Tue, Oct 09, 2012 - Page 3 News List

Tainan to host expo on German writer Gunter Grass

Staff writer, with CNA

From left to right, National Museum of Taiwan Literature director Lee Jui-teng, National Taiwan University of the Arts president Huang Kuang-nan, German Institute in Taipei director-general Michael Zickerick and Fu Jen Catholic University associate professor Lin Liu Hwei-ann attend an event promoting the museum’s Gunter Grass exhibition in Greater Tainan yesterday.

Photo: Wang Wen-lin, Taipei Times

An exhibition of the works of German Nobel literature laureate Gunter Grass opens today in Greater Tainan, which the organizers hope will inspire self-reflection, the organizers said yesterday.

The exhibition at the National Museum of Taiwan Literature is to feature more than 160 watercolor paintings, sculptures, manuscripts and books by the German poet, novelist, illustrator and sculptor, according to the organizers.

Michael Zickerick, director-general of the German Institute in Taipei, said at a press conference that Grass represents the “conscience” of Germany and has had a tremendous influence on the post-war generation such as himself.

“After the traumatic years of the fascist Nazi regime, it took someone like Grass to pinpoint and then put his finger into the wound and show it,” and not allow the public to forget what happened “too easy and too fast,” Zickerick said on the sidelines of the event.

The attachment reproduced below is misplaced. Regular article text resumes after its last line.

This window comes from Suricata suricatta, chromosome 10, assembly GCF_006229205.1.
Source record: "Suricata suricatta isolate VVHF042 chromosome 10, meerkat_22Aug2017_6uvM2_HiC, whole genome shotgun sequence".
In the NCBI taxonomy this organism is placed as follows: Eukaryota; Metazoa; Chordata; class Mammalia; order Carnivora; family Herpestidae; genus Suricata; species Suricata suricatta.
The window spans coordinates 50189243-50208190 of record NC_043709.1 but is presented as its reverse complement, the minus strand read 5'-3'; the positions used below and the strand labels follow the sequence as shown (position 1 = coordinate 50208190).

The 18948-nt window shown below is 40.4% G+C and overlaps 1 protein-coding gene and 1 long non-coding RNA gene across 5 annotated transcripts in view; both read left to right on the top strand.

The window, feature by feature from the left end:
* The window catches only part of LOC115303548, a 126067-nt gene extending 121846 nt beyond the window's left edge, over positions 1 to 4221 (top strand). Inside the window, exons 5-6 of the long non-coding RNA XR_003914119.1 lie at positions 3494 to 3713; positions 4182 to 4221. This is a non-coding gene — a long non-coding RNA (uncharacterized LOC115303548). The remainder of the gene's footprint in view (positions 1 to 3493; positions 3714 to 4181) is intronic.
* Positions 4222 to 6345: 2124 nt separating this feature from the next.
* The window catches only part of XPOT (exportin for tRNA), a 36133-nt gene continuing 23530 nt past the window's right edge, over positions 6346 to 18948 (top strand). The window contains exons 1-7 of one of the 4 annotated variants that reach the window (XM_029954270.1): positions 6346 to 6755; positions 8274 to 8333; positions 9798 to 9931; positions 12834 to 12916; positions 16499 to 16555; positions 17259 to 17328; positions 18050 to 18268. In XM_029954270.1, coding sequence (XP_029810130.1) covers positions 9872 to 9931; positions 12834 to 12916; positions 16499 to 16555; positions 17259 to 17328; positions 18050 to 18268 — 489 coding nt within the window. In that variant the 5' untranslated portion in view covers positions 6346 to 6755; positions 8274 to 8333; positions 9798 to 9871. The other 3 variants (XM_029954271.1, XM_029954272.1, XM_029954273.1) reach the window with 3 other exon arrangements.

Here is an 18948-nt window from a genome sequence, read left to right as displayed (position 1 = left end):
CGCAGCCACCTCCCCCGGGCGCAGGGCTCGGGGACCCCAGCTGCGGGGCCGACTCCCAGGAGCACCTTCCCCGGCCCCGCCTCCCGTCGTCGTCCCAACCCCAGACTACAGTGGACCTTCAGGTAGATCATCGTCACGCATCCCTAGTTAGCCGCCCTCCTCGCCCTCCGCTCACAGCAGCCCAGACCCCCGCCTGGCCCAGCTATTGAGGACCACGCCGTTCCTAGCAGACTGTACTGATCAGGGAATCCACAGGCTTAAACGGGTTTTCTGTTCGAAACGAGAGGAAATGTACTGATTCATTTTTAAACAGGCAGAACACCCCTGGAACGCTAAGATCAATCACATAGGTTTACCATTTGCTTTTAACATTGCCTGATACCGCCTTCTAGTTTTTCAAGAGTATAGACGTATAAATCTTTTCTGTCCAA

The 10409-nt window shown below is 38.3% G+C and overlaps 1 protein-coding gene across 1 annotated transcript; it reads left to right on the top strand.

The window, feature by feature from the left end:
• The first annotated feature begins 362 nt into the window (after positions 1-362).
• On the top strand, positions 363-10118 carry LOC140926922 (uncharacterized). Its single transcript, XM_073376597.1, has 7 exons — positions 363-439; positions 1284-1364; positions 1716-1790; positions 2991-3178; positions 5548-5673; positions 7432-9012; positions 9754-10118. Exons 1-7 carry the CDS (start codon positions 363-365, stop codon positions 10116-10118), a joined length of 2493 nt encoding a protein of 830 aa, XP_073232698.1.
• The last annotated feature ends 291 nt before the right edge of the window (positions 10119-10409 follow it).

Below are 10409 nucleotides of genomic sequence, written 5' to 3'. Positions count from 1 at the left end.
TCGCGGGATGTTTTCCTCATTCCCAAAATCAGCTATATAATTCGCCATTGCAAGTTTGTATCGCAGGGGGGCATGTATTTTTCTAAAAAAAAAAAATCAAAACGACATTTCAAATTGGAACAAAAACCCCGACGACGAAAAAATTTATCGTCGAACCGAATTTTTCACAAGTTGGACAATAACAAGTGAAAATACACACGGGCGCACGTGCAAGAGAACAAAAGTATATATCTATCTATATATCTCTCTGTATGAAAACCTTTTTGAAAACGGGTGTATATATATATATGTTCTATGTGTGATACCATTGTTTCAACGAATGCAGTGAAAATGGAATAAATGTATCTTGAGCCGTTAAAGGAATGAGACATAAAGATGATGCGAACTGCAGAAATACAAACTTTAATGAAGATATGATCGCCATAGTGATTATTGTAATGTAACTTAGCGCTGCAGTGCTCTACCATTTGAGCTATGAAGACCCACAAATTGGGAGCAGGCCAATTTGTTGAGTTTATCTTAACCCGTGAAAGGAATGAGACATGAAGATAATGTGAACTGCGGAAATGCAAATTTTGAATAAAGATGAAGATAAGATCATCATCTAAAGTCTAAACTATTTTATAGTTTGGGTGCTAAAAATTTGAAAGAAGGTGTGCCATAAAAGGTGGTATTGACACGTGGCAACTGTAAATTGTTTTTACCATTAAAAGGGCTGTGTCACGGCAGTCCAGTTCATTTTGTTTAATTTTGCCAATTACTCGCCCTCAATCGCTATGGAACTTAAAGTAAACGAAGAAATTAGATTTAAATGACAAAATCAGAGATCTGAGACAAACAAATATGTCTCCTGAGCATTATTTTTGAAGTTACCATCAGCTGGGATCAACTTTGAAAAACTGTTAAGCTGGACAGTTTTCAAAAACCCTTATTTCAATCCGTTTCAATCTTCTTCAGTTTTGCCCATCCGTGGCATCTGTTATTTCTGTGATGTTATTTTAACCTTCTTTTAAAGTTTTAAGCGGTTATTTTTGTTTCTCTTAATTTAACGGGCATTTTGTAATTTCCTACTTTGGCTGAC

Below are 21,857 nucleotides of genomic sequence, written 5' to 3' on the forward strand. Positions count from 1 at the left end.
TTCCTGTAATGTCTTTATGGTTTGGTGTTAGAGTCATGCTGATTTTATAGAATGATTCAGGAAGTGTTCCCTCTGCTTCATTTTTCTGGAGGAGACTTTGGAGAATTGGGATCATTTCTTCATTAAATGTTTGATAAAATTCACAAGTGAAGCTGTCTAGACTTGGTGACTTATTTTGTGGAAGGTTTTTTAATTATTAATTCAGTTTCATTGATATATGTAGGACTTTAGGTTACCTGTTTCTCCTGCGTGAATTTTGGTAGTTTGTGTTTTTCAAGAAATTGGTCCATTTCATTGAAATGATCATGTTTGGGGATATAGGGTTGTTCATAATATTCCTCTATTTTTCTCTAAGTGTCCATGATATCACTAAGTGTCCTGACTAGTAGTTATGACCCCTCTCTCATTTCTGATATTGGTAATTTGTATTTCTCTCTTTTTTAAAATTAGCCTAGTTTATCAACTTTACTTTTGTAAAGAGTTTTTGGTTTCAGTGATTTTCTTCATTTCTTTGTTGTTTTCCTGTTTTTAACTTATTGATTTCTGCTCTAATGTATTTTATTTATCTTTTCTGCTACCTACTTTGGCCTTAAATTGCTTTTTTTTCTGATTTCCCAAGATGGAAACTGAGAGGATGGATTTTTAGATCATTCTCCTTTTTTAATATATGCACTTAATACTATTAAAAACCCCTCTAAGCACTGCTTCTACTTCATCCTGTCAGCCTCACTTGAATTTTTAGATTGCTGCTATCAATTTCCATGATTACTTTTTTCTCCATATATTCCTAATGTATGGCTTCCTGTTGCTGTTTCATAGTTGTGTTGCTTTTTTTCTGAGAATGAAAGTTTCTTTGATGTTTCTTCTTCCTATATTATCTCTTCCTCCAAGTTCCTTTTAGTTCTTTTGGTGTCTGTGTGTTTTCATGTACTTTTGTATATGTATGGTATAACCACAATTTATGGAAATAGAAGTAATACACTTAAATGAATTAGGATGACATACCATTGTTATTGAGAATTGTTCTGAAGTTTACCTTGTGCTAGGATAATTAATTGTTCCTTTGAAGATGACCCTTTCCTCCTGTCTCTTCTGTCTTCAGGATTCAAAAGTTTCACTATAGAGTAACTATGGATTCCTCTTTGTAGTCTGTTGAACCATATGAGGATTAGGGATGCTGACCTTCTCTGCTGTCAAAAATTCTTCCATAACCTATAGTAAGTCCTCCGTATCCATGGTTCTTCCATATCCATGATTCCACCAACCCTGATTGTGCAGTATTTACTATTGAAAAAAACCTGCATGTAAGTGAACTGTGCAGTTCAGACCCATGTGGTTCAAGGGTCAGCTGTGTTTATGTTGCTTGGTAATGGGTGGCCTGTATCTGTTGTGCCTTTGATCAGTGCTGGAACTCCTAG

Lin Liu Hwei-ann (林劉惠安), an associate professor at Fu Jen Catholic University who is running the exhibition, said Grass is not only a dedicated writer and artist, but also someone deeply involved in social and political activism.

“This is something we can learn from,” Lin Liu said, adding that she hopes Grass can inspire Taiwanese writers and artists to incorporate social issues into their work.

Grass won the coveted Nobel Prize in Literature in 1999. He was honored by the award’s committee as a writer “whose frolicsome black fables portray the forgotten face of history.”

One of the most widely read novelists in Germany, he rose to fame after the publication of his 1959 novel The Tin Drum, which follows the life of a boy named Oskar who progresses through the ravages of World War II in Germany.

That book in addition to his subsequent novels, Cat and Mouse and Dog Years, which also detail wartime experience in Danzig, comprise the bestseller Danzig Trilogy.

Grass is best known for his critical approach to social, cultural and political issues. In April he published a poem that denounced Israel’s nuclear weapons stockpile and another that criticized the treatment of Greece in the European debt crisis.

The 84-year-old said in a pre-recorded video that he is glad to know that his works are to be displayed in Taiwan and that the exhibition highlights his identity as both a writer and an artist.

The exhibition runs until Jan. 6.

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